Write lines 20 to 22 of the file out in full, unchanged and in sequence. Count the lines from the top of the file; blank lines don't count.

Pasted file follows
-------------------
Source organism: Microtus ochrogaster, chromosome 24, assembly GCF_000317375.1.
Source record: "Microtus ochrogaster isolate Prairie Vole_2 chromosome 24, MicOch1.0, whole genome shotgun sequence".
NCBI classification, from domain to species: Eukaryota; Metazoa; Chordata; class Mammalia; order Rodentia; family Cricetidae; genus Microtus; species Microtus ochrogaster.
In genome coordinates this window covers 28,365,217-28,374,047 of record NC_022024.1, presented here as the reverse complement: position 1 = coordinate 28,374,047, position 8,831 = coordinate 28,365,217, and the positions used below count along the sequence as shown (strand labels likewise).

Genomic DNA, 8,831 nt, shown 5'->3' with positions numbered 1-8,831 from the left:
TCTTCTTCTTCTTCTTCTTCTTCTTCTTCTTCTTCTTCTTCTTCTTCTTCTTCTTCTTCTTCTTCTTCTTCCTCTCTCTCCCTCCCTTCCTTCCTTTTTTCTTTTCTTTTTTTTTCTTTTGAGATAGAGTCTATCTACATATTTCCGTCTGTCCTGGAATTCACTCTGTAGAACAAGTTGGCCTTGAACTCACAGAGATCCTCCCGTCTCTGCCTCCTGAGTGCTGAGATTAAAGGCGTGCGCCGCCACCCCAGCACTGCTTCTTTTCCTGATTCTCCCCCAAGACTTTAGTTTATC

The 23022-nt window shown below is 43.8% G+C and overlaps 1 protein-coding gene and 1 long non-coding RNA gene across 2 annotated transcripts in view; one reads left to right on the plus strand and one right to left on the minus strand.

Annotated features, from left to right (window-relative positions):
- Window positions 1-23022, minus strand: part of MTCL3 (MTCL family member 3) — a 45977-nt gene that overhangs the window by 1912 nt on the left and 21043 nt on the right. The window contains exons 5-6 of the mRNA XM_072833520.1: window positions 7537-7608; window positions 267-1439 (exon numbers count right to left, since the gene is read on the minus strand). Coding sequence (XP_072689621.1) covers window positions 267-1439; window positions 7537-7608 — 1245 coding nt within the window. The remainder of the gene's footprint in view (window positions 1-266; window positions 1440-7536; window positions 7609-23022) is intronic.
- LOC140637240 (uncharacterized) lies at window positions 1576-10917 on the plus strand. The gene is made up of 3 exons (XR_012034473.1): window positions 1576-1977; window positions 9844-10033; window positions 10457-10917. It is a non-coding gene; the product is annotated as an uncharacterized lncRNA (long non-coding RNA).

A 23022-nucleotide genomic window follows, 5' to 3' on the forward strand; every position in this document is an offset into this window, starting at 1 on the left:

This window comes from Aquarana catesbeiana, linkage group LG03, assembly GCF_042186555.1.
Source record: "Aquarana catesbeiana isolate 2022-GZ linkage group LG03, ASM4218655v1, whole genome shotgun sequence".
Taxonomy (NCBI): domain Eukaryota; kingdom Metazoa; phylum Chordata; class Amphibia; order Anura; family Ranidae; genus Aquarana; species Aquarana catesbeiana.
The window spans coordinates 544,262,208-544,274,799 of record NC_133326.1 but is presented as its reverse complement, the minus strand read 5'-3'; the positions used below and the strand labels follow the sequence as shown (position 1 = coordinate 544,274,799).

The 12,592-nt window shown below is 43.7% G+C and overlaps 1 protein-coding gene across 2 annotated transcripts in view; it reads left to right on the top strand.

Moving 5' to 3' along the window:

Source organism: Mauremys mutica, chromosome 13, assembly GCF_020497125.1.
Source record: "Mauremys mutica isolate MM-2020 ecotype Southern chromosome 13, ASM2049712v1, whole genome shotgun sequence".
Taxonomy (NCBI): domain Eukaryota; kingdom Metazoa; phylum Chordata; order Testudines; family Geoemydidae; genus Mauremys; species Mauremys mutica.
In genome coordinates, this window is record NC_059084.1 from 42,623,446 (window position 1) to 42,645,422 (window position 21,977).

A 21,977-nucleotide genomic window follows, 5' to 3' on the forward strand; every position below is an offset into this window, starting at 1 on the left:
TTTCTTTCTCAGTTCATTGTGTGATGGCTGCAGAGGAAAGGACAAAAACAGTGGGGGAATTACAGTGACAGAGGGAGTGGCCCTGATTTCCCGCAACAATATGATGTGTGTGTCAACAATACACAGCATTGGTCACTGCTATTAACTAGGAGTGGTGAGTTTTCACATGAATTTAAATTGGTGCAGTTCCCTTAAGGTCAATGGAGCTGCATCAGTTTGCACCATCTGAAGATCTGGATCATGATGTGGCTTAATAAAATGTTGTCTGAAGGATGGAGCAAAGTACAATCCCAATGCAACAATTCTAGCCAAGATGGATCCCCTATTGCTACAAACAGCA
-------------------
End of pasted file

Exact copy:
Taxonomy (NCBI): domain Eukaryota; kingdom Metazoa; phylum Chordata; order Testudines; family Geoemydidae; genus Mauremys; species Mauremys mutica.
In genome coordinates, this window is record NC_059084.1 from 42,623,446 (window position 1) to 42,645,422 (window position 21,977).

A 21,977-nucleotide genomic window follows, 5' to 3' on the forward strand; every position below is an offset into this window, starting at 1 on the left: